Writing in the New York Times, Michael Winerip profiles dozens of high-profile advocates of public education reform who attended private school. The list ranges from members of Congress (Ted Kennedy and John Boehner), governors (George W. and Jeb Bush), members of Presidential administrations (Arne Duncan, Barack Obama), and even public school administrators (Michelle Rhee, Cathleen Black). Winerip asks rhetorically,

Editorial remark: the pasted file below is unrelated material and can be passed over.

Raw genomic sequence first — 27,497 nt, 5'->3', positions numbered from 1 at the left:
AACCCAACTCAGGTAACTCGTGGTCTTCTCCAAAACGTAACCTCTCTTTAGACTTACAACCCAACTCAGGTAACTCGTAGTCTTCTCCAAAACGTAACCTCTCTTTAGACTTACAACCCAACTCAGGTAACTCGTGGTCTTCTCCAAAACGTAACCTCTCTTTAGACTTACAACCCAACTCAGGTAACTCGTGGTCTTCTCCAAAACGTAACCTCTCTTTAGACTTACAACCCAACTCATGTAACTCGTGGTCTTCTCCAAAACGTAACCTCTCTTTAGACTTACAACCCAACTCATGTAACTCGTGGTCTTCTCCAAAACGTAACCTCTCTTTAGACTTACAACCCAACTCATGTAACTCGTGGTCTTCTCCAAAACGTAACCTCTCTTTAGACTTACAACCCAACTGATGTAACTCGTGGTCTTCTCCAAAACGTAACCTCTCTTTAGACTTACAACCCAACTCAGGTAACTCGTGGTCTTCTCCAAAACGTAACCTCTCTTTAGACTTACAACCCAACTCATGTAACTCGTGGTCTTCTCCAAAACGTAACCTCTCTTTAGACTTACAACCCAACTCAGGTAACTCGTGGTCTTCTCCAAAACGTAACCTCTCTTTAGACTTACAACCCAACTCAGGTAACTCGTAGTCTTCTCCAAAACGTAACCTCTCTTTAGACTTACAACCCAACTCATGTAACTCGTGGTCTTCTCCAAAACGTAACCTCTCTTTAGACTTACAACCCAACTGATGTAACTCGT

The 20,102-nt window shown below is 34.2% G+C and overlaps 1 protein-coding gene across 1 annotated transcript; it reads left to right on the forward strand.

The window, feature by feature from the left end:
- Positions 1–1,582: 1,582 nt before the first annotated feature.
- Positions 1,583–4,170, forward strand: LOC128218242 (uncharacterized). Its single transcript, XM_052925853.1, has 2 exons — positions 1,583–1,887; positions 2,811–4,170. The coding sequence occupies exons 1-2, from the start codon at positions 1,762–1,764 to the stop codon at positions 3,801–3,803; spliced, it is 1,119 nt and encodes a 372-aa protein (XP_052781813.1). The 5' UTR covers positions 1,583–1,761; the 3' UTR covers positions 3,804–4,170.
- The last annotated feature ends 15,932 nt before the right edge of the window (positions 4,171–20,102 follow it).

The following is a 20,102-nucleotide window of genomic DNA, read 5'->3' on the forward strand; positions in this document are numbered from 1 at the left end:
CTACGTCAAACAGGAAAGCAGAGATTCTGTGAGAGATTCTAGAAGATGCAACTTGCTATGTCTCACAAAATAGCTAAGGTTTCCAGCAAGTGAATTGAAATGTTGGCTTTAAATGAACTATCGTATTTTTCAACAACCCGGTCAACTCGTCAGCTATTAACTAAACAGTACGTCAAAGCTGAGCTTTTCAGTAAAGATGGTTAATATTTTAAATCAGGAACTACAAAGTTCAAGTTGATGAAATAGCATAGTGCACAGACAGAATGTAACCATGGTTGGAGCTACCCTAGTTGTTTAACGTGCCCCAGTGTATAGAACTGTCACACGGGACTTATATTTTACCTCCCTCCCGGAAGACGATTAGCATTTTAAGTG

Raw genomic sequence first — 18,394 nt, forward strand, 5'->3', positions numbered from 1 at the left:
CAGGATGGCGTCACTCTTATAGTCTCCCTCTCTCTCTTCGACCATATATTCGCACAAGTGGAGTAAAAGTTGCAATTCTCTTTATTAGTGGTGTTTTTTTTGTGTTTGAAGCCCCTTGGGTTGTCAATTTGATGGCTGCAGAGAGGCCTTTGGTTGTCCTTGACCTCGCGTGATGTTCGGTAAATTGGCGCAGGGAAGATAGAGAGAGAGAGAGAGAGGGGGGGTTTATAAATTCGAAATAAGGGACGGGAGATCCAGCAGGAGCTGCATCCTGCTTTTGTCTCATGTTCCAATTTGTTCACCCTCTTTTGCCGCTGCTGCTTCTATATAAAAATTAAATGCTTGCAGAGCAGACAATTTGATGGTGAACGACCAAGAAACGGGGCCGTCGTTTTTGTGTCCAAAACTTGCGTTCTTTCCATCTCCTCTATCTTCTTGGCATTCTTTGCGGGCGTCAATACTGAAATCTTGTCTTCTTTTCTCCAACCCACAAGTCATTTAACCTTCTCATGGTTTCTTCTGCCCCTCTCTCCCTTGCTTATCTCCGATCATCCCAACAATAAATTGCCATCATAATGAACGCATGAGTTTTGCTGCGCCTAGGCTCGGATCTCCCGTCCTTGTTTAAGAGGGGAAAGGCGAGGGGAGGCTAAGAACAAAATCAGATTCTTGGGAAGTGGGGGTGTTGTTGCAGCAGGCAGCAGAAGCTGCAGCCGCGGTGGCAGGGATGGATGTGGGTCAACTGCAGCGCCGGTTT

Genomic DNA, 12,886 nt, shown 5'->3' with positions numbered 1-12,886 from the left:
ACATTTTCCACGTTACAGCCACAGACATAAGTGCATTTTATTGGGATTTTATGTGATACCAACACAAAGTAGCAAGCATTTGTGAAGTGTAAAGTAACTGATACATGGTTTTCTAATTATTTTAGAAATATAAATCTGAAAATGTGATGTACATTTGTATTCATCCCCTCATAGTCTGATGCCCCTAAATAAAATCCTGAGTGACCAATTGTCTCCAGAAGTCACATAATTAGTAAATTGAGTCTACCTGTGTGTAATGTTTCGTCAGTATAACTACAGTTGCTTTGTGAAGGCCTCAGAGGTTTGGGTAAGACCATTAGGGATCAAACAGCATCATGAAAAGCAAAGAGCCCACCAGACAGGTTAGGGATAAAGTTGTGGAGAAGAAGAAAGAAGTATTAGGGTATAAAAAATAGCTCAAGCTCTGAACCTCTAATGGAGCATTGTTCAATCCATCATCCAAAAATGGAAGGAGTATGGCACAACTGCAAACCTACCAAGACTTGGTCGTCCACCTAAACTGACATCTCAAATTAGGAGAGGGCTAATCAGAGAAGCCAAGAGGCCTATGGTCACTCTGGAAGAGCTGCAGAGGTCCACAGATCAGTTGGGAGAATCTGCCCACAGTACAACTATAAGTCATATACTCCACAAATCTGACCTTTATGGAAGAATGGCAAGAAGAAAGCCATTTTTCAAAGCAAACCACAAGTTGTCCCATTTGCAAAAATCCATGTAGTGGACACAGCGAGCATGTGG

Does a private school background give them a much-needed distance and fresh perspective to better critique and remake traditional public schools? Does it make them distrust public schools — or even worse — poison their perception of them? Or does it make any difference?